Key Takeaways

  • China's central bank announces decision on interest rates on June 21.
  • Michigan Consumer Sentiment Index releases final June data on Friday.
  • Nike reports earnings next Friday

The past week started off promising for markets, but as the number of new coronavirus cases spiked across the U.S., all three major U.S. indexes gave up their earlier gains. Out of the S&P's 11 sectors, tech managed gains, overall, with energy and financials losing their momentum. The rise in new cases has caused cities and states around the country have begun to slow or pause their re-openings. Apple has closed its retail stores in several states, and Microsoft announced it is permanently closing all of its retail stores.

Coming up this week, we'll be looking at the U.S. unemployment rate, the Eurozone's manufacturing PMI's, and how the housing market has endured through the crisis.

Here's a look at asset classes returns year to date:

Economic Events This Week

Sunday, June 28

  • Japanese Retail Sales (May)

Monday, June 29:

  • Brazilian Unemployment Rate (May)
  • U.S. Pending Home Sales (May)
  • Chinese Manufacturing Purchasing Managers' Index (PMI) (June)
  • Chinese Non-Manufacturing PMI (June)

Tuesday, June 30:

  • U.K. Gross Domestic Product (GDP) (Q1)
  • Eurozone Preliminary Consumer Price Index (CPI) (June)
  • Canadian GDP (April)
  • U.S. Chicago PMI (June)
  • U.S. S&P/CS Housing Price Index (April)
  • U.S. Conference Board Consumer Confidence (June)
  • Japan Tankan Large and Non-Large Manufacturer's Indexes (Q2)
  • Chinese Caixin Manufacturing PMI (June)

Wednesday, July 1:

  • Market Holiday in Hong Kong for Special Administrative Region Establishment Day
  • Market Holiday in Canada for Canada Day
  • U.K Nationwide Housing Price Index (HPI) (June)
  • German Manufacturing PMI (June)
  • German Unemployment (June)
  • French Manufacturing PMI (June)
  • Italian Manufacturing PMI (June)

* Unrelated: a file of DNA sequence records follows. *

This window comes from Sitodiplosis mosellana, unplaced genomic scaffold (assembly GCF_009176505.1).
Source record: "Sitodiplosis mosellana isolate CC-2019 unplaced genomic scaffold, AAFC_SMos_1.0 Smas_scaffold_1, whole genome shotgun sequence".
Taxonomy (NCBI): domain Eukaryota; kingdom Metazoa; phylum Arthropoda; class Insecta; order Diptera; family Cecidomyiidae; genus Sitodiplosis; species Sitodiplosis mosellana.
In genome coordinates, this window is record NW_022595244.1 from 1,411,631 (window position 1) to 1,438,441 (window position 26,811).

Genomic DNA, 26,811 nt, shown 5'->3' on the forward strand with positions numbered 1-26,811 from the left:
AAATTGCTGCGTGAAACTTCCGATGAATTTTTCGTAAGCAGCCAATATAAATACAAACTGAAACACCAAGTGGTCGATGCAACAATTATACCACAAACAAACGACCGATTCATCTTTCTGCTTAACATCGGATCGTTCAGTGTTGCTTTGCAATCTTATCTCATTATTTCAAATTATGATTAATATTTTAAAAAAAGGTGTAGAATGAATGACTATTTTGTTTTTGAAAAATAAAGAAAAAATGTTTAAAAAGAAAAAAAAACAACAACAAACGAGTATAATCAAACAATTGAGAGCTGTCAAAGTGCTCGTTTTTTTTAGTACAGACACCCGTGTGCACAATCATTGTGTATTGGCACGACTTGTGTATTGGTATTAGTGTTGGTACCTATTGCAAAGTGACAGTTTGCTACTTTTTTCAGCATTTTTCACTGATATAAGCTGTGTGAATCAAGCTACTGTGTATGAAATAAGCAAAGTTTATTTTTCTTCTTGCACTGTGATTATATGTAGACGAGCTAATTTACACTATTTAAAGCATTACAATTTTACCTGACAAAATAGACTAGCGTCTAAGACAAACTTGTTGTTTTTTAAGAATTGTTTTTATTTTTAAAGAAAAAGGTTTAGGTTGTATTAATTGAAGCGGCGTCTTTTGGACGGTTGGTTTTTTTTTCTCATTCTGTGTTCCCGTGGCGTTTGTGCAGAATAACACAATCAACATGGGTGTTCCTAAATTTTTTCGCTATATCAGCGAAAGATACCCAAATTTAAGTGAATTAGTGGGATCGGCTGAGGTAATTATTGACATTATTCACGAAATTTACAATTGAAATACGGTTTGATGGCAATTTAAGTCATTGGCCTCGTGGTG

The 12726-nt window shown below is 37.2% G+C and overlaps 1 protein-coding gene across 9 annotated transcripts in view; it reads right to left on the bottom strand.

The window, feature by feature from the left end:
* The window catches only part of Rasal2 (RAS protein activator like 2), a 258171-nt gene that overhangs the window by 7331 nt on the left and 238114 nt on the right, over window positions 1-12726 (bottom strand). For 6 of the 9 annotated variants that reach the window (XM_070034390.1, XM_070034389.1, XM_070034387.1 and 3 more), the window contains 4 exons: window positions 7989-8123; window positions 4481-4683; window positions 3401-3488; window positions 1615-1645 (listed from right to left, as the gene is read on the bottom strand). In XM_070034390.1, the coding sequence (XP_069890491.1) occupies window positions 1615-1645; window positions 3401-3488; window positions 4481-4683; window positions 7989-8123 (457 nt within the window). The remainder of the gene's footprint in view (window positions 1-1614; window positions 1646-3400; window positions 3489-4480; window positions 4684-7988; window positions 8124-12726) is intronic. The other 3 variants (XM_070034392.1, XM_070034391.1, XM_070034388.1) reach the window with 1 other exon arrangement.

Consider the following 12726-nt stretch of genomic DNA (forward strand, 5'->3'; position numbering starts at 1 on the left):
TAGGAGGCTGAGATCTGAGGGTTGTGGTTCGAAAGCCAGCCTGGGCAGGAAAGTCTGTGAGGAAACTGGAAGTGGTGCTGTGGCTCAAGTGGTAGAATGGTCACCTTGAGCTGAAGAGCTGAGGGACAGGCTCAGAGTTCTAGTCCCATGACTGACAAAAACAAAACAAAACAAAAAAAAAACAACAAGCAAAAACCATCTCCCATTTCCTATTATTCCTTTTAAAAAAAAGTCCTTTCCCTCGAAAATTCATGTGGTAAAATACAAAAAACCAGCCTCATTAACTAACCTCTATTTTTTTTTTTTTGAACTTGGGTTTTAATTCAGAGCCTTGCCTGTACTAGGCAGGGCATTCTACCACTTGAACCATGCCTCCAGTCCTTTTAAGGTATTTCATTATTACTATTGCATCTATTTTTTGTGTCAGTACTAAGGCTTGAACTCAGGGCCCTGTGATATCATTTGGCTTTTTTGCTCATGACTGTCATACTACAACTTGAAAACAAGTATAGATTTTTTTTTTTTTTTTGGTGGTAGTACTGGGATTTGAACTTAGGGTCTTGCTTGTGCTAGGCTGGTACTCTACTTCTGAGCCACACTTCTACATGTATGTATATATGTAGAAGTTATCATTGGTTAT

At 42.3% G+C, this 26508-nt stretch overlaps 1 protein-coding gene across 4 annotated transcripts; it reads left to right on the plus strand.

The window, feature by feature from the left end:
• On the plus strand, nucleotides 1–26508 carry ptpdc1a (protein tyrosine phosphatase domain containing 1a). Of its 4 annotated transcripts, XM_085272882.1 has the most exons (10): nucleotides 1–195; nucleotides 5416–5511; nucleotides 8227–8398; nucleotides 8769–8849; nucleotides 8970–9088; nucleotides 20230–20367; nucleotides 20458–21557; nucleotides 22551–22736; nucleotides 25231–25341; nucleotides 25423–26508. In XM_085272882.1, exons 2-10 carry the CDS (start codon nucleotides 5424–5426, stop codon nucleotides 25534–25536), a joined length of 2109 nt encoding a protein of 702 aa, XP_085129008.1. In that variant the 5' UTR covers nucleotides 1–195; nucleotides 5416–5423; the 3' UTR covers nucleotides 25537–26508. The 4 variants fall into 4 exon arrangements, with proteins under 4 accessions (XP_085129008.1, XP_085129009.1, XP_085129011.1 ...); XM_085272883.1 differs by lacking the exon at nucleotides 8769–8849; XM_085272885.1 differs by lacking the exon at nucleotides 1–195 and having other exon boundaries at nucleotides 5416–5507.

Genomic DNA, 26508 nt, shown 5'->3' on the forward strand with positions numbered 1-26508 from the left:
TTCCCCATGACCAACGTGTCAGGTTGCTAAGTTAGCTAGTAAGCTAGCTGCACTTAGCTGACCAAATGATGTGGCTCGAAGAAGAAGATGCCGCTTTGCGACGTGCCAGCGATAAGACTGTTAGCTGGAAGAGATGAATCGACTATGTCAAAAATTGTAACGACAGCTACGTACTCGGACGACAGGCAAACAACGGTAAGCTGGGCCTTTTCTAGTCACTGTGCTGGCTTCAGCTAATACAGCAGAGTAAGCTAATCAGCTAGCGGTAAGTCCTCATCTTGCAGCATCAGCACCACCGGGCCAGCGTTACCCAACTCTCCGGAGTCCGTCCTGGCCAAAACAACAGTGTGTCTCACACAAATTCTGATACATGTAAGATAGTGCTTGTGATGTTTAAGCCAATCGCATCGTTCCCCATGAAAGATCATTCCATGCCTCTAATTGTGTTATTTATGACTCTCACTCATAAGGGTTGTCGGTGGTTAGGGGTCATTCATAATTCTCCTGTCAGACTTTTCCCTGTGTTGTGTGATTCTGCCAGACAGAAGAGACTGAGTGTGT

• Eurozone Manufacturing PMI (June)
  • U.K. Manufacturing PMI (June)
  • U.S. ADP Nonfarm Employment (June)
  • U.S. ISM Manufacturing PMI (June)
  • U.S. Federal Open Market Committee Meeting Minutes Are Released

Thursday, July 2:

  • Eurozone Unemployment Rate (June)
  • U.S. Average Hourly Earnings (June)
  • U.S. Trade Balance (May)
  • U.S. Nonfarm Payrolls (June)
  • U.S. Weekly Initial Jobless Claims
  • Japanese Services PMI (June)
  • Chinese Caixin Services and Composite PMI (June)

 Friday, July 3:

  • U.S. Market Holiday for Independence Day
  • Eurozone Services and Composite PMI (June)
  • U.K. Services and Composite PMI (June)

U.S. Unemployment

With extended unemployment benefits expiring at the end of July, the rate at which U.S. unemployment declines will be critical for many families around America. The Bureau of Labor Statistics (BLS) has had a statistical difficulties recently, as the survey used to measure unemployment is not made to measure such large and rapid changes in the labor market. Economists now believe that unemployment was somewhat higher in April and May than the numbers originally suggested, but the unemployment rate did still drop between April and May. Continued paychecks are the key to continued consumer spending, the main engine of the U.S. economy. Consumer spending hit a record high in May after collapsing to a record low in April.

Eurozone and U.K. PMIs

The Eurozone and the U.K. release manufacturing Purchasing Managers' Indexes (PMIs) on July 1, and release Service PMIs on July 3. These index, based on surveys of managers across an array of industries, can help measure the pace of the recovery. Manufacturing PMIs are released on July 1, and Service PMIs are released on July 3, so their rate of recovery can be looked at together to see how the different parts of the economy are recovering. The preliminary "flash" PMI results were significantly better than economists expected, a good sign for recoveries, so keep an eye on the full report when its released to see if that bears out in the full report.

S&P/Case-Shiller Home Price Index

The S&P/Case-Shiller Home Price Index is an index of housing prices across the United States. There are two index, one that measures the housing prices in 10 metropolitan area across the U.S., and one that measures them across 20. The 20-metro index for April is released on June 30. April was the first full month of lockdown, when unemployment peaked, and was when the number of new coronavirus cases originally peaked before the current resurgence. Therefore, understanding the housing market at that point is critical. Because housing equity is the primary store of middle-class wealth in America, this index can help elucidate the damage done by the current crisis to the wealth of America's families.

Facebook in Focus

FB will be a key stock to watch this week, as more big advertisers, including Unilever, Verizon, and Patagonia, have pulled their advertising from the social network for the rest of the year citing hate speech and polarized politics as the key reasons for its decision. Shares of FB fell 8.5% on Friday.